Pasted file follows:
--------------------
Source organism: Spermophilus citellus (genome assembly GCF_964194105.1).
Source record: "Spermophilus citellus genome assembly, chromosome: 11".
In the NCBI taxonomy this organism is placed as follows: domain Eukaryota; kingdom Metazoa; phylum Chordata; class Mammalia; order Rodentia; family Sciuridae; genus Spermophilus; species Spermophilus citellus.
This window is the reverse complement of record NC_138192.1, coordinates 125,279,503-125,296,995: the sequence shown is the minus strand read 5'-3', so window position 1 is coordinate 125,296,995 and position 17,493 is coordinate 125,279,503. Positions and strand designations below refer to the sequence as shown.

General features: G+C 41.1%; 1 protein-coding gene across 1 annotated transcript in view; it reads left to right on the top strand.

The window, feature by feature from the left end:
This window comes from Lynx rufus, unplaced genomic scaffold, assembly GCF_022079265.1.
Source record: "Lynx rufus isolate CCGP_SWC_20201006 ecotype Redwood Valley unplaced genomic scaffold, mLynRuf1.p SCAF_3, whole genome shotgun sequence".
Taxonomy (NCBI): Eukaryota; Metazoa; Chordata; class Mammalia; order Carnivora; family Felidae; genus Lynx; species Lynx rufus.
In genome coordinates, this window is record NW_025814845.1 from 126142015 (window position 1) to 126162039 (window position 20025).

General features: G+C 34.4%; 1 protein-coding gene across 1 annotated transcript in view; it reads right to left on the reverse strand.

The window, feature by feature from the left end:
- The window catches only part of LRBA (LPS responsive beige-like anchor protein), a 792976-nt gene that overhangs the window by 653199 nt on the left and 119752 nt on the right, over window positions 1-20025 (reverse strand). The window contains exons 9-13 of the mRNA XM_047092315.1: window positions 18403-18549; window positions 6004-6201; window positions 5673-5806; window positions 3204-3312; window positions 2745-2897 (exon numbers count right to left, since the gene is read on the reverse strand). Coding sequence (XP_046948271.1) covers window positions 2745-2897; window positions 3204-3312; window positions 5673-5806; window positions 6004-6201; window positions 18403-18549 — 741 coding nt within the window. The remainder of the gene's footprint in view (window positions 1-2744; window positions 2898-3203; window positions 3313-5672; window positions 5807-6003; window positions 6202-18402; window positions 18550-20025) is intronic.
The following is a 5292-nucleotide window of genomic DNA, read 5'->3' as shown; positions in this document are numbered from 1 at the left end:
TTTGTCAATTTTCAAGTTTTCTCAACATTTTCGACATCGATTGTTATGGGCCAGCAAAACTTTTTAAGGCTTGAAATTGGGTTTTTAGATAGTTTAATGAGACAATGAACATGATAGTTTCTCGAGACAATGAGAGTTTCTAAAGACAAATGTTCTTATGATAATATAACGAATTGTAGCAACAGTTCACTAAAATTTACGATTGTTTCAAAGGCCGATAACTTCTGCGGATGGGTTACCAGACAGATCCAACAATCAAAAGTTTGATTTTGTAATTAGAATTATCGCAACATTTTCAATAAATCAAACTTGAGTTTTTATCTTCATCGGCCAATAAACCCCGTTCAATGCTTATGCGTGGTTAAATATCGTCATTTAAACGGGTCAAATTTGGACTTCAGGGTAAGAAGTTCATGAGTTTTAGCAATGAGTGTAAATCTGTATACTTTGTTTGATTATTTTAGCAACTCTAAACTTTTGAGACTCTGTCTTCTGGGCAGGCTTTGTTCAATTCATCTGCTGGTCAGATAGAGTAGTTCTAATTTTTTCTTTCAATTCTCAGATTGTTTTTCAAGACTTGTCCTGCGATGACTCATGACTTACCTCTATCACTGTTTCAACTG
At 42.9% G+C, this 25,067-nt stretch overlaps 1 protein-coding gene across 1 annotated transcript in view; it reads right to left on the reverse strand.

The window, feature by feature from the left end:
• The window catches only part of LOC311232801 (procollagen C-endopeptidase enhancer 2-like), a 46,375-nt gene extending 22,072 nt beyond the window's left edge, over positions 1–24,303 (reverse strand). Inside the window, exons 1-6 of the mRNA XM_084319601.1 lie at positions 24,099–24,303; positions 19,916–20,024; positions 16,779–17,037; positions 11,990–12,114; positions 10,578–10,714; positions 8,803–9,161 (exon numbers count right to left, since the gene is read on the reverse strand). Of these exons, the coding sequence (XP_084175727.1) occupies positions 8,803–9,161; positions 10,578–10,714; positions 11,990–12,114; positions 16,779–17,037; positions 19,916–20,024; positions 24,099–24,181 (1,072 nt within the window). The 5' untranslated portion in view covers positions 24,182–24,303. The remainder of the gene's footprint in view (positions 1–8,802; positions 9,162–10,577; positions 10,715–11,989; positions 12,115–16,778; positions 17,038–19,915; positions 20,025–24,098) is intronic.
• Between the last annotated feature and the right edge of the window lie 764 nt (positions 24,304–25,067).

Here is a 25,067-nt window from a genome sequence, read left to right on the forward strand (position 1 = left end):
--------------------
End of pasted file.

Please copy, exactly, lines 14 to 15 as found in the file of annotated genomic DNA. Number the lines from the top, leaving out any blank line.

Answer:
The following is a 5292-nucleotide window of genomic DNA, read 5'->3' as shown; positions in this document are numbered from 1 at the left end:
TTTGTCAATTTTCAAGTTTTCTCAACATTTTCGACATCGATTGTTATGGGCCAGCAAAACTTTTTAAGGCTTGAAATTGGGTTTTTAGATAGTTTAATGAGACAATGAACATGATAGTTTCTCGAGACAATGAGAGTTTCTAAAGACAAATGTTCTTATGATAATATAACGAATTGTAGCAACAGTTCACTAAAATTTACGATTGTTTCAAAGGCCGATAACTTCTGCGGATGGGTTACCAGACAGATCCAACAATCAAAAGTTTGATTTTGTAATTAGAATTATCGCAACATTTTCAATAAATCAAACTTGAGTTTTTATCTTCATCGGCCAATAAACCCCGTTCAATGCTTATGCGTGGTTAAATATCGTCATTTAAACGGGTCAAATTTGGACTTCAGGGTAAGAAGTTCATGAGTTTTAGCAATGAGTGTAAATCTGTATACTTTGTTTGATTATTTTAGCAACTCTAAACTTTTGAGACTCTGTCTTCTGGGCAGGCTTTGTTCAATTCATCTGCTGGTCAGATAGAGTAGTTCTAATTTTTTCTTTCAATTCTCAGATTGTTTTTCAAGACTTGTCCTGCGATGACTCATGACTTACCTCTATCACTGTTTCAACTG